Purpose: The purpose of this study was to evaluate nurse satisfaction using pen devices compared with vials/syringes to administer insulin to hospitalized patients with diabetes. Methods: A quasi-experimental 1-group posttest only study design was utilized to distribute a satisfaction survey to 54 registered nurses in a community hospital after implementation of insulin pen devices from July 2005 to May 2006 on 2 medical-surgical floors. Nurses completed a voluntary, anonymous, self-administered, postassessment, investigator-developed survey asking about the number of years practiced as a nurse and experience administering insulin to patients. The survey also asked about insulin administration satisfaction questions comparing insulin pen devices to vials/syringes, and estimated time to teach patients to self-inject insulin using either delivery method during the study period. Results: In comparison to vials/syringes, the majority of nurses agreed that insulin pens were more convenient, simple and easy to use, and an overall improvement compared with conventional vials/syringes. There were no insulin-related needlestick injuries using the insulin pens and safety needles. Conclusion: Nurses were satisfied with multiple aspects of insulin pens compared with vials/syringes. Implementation of insulin pen devices does not increase nursing time spent to teach patients to self-inject insulin and does not increase insulin-related needlestick injuries.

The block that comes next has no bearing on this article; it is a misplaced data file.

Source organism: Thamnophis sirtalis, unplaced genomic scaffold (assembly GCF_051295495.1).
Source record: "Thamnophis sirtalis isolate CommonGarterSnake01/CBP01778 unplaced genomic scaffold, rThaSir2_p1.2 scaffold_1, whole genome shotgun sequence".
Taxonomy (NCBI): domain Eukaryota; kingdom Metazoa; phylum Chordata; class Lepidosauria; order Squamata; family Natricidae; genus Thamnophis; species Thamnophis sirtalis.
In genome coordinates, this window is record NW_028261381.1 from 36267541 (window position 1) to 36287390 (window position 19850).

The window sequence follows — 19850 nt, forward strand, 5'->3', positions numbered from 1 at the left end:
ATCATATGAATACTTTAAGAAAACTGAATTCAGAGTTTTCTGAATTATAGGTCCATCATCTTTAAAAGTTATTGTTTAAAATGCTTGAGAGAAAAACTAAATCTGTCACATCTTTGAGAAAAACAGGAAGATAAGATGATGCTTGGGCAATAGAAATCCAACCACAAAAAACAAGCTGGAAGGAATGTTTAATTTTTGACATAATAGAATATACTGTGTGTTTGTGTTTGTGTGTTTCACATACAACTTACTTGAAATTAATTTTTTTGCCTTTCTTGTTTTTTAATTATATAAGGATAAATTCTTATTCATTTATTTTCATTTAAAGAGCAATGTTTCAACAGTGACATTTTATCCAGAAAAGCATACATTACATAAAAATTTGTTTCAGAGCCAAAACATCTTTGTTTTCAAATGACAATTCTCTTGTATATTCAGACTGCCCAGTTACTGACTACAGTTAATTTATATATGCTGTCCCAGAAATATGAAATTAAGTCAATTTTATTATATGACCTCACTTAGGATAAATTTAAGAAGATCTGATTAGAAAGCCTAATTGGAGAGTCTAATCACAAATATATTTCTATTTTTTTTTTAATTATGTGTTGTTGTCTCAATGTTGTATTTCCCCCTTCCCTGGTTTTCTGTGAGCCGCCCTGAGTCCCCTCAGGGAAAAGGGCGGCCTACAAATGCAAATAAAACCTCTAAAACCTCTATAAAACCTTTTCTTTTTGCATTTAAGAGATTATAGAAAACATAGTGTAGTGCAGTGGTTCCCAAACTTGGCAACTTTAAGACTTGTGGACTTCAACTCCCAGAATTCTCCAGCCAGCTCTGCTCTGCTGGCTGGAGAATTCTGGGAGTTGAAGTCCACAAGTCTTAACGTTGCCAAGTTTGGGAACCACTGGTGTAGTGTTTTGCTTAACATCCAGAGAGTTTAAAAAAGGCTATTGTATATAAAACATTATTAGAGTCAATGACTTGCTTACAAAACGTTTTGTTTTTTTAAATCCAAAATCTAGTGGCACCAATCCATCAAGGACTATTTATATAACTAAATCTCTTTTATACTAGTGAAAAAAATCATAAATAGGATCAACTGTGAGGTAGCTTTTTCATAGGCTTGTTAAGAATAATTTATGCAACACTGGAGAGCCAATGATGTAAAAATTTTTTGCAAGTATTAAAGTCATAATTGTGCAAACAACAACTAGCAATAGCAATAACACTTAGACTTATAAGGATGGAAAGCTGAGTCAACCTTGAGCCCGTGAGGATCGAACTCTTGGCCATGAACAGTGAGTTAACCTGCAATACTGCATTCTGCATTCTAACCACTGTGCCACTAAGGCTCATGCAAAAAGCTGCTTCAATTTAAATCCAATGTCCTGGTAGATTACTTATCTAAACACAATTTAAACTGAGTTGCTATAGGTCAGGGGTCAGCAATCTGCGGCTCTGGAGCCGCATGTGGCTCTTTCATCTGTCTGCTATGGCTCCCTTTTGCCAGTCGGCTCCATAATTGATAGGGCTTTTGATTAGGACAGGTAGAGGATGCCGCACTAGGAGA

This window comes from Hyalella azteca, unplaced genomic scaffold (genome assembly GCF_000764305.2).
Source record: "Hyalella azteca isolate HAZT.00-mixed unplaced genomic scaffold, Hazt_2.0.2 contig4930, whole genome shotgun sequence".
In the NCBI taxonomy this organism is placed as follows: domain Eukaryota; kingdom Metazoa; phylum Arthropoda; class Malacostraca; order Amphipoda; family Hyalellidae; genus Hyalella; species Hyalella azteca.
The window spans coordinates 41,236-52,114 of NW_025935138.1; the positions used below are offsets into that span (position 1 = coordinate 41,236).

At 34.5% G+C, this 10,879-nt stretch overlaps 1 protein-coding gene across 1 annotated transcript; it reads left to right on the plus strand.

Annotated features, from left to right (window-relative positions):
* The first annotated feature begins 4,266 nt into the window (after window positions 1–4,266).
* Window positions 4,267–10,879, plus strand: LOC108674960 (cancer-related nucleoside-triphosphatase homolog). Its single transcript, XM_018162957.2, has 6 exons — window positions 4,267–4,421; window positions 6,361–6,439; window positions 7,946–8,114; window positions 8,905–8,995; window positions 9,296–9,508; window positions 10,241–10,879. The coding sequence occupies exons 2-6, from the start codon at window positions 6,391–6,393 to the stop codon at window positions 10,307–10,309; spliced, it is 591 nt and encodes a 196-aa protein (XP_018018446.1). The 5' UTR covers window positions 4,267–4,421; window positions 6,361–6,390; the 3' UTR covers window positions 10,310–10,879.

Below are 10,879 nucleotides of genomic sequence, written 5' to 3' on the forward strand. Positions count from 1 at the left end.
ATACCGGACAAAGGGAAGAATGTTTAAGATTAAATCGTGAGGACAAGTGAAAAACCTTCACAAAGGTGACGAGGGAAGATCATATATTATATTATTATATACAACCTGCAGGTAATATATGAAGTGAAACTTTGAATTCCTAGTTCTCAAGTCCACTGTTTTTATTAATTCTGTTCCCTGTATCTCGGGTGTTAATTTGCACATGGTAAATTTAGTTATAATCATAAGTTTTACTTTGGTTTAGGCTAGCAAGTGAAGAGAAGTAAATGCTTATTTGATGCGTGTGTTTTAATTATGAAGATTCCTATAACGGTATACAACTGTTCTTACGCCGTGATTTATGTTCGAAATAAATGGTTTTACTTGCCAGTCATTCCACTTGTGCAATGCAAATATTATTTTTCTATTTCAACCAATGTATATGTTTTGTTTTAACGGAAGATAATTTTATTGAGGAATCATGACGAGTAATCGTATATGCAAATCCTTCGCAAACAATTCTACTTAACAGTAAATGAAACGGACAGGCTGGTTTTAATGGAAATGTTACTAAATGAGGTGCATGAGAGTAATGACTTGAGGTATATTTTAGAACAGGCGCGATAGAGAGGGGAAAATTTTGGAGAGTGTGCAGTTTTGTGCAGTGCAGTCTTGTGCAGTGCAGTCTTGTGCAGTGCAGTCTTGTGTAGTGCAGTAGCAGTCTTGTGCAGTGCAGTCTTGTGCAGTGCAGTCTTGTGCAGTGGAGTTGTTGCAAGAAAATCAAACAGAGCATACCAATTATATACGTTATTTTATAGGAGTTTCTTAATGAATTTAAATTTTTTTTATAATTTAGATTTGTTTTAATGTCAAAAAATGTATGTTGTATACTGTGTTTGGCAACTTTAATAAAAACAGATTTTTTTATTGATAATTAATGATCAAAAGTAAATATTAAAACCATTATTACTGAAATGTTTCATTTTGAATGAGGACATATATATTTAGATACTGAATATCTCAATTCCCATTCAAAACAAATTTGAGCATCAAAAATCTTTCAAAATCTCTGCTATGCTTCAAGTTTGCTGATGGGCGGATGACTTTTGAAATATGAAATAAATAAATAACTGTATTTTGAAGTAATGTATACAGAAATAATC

All Science Journal Classification (ASJC) codes
- Endocrinology, Diabetes and Metabolism
- Health Professions (miscellaneous)